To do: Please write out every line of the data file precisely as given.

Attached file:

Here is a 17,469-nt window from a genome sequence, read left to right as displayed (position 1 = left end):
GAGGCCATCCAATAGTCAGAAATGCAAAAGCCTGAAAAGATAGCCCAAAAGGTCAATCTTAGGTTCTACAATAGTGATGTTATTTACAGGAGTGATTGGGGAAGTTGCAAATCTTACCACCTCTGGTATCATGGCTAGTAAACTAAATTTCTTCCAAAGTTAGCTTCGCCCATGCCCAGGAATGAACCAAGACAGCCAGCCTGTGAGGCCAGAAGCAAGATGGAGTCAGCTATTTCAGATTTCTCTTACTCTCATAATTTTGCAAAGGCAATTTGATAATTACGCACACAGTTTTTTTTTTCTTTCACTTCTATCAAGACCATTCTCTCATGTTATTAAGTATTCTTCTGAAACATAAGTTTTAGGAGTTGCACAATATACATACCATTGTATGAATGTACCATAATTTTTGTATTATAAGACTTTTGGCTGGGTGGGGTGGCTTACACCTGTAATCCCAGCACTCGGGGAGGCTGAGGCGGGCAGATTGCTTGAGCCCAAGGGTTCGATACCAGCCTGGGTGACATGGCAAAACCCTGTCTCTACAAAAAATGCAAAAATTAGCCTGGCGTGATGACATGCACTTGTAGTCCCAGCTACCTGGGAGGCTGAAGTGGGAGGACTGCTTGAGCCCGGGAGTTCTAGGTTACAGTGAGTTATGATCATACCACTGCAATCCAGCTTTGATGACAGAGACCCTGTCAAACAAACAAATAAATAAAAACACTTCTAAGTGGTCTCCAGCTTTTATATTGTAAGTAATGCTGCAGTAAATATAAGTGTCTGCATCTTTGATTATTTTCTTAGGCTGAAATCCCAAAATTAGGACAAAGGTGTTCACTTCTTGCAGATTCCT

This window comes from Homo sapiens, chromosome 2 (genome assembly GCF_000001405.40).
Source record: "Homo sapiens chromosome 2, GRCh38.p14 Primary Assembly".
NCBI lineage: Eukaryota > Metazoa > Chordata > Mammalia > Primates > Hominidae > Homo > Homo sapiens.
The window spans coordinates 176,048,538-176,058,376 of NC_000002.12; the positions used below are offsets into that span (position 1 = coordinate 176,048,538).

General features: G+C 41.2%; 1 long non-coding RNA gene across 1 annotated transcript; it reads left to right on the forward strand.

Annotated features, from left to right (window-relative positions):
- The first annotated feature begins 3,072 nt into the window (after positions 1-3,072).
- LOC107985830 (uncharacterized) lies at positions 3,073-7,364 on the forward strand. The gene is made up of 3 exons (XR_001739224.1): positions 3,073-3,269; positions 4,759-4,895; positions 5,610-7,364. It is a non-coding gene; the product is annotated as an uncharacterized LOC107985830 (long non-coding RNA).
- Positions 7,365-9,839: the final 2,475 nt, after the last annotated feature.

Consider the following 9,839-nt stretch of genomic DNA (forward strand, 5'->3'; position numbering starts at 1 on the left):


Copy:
Here is a 17,469-nt window from a genome sequence, read left to right as displayed (position 1 = left end):
GAGGCCATCCAATAGTCAGAAATGCAAAAGCCTGAAAAGATAGCCCAAAAGGTCAATCTTAGGTTCTACAATAGTGATGTTATTTACAGGAGTGATTGGGGAAGTTGCAAATCTTACCACCTCTGGTATCATGGCTAGTAAACTAAATTTCTTCCAAAGTTAGCTTCGCCCATGCCCAGGAATGAACCAAGACAGCCAGCCTGTGAGGCCAGAAGCAAGATGGAGTCAGCTATTTCAGATTTCTCTTACTCTCATAATTTTGCAAAGGCAATTTGATAATTACGCACACAGTTTTTTTTTTCTTTCACTTCTATCAAGACCATTCTCTCATGTTATTAAGTATTCTTCTGAAACATAAGTTTTAGGAGTTGCACAATATACATACCATTGTATGAATGTACCATAATTTTTGTATTATAAGACTTTTGGCTGGGTGGGGTGGCTTACACCTGTAATCCCAGCACTCGGGGAGGCTGAGGCGGGCAGATTGCTTGAGCCCAAGGGTTCGATACCAGCCTGGGTGACATGGCAAAACCCTGTCTCTACAAAAAATGCAAAAATTAGCCTGGCGTGATGACATGCACTTGTAGTCCCAGCTACCTGGGAGGCTGAAGTGGGAGGACTGCTTGAGCCCGGGAGTTCTAGGTTACAGTGAGTTATGATCATACCACTGCAATCCAGCTTTGATGACAGAGACCCTGTCAAACAAACAAATAAATAAAAACACTTCTAAGTGGTCTCCAGCTTTTATATTGTAAGTAATGCTGCAGTAAATATAAGTGTCTGCATCTTTGATTATTTTCTTAGGCTGAAATCCCAAAATTAGGACAAAGGTGTTCACTTCTTGCAGATTCCT

This window comes from Homo sapiens, chromosome 2 (genome assembly GCF_000001405.40).
Source record: "Homo sapiens chromosome 2, GRCh38.p14 Primary Assembly".
NCBI lineage: Eukaryota > Metazoa > Chordata > Mammalia > Primates > Hominidae > Homo > Homo sapiens.
The window spans coordinates 176,048,538-176,058,376 of NC_000002.12; the positions used below are offsets into that span (position 1 = coordinate 176,048,538).

General features: G+C 41.2%; 1 long non-coding RNA gene across 1 annotated transcript; it reads left to right on the forward strand.

Annotated features, from left to right (window-relative positions):
- The first annotated feature begins 3,072 nt into the window (after positions 1-3,072).
- LOC107985830 (uncharacterized) lies at positions 3,073-7,364 on the forward strand. The gene is made up of 3 exons (XR_001739224.1): positions 3,073-3,269; positions 4,759-4,895; positions 5,610-7,364. It is a non-coding gene; the product is annotated as an uncharacterized LOC107985830 (long non-coding RNA).
- Positions 7,365-9,839: the final 2,475 nt, after the last annotated feature.

Consider the following 9,839-nt stretch of genomic DNA (forward strand, 5'->3'; position numbering starts at 1 on the left):